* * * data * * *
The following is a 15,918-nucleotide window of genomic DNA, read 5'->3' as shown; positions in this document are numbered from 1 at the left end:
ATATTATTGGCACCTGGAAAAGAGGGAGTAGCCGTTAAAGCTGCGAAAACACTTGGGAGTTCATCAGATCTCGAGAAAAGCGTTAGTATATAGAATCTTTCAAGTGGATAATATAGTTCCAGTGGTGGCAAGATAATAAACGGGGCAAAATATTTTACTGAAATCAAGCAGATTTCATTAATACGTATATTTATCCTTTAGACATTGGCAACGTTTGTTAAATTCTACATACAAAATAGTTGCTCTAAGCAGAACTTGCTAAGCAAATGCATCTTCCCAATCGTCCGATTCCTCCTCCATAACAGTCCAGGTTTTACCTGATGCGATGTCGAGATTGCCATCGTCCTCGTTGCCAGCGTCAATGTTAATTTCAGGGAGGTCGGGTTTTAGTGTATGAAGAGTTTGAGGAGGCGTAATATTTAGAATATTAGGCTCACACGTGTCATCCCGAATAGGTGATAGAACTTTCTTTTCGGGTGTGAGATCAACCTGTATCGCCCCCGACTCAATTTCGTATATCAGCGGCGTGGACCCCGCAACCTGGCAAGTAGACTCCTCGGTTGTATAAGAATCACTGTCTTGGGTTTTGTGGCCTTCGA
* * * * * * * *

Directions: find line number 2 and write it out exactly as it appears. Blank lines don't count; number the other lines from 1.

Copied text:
ATATTATTGGCACCTGGAAAAGAGGGAGTAGCCGTTAAAGCTGCGAAAACACTTGGGAGTTCATCAGATCTCGAGAAAAGCGTTAGTATATAGAATCTTTCAAGTGGATAATATAGTTCCAGTGGTGGCAAGATAATAAACGGGGCAAAATATTTTACTGAAATCAAGCAGATTTCATTAATACGTATATTTATCCTTTAGACATTGGCAACGTTTGTTAAATTCTACATACAAAATAGTTGCTCTAAGCAGAACTTGCTAAGCAAATGCATCTTCCCAATCGTCCGATTCCTCCTCCATAACAGTCCAGGTTTTACCTGATGCGATGTCGAGATTGCCATCGTCCTCGTTGCCAGCGTCAATGTTAATTTCAGGGAGGTCGGGTTTTAGTGTATGAAGAGTTTGAGGAGGCGTAATATTTAGAATATTAGGCTCACACGTGTCATCCCGAATAGGTGATAGAACTTTCTTTTCGGGTGTGAGATCAACCTGTATCGCCCCCGACTCAATTTCGTATATCAGCGGCGTGGACCCCGCAACCTGGCAAGTAGACTCCTCGGTTGTATAAGAATCACTGTCTTGGGTTTTGTGGCCTTCGA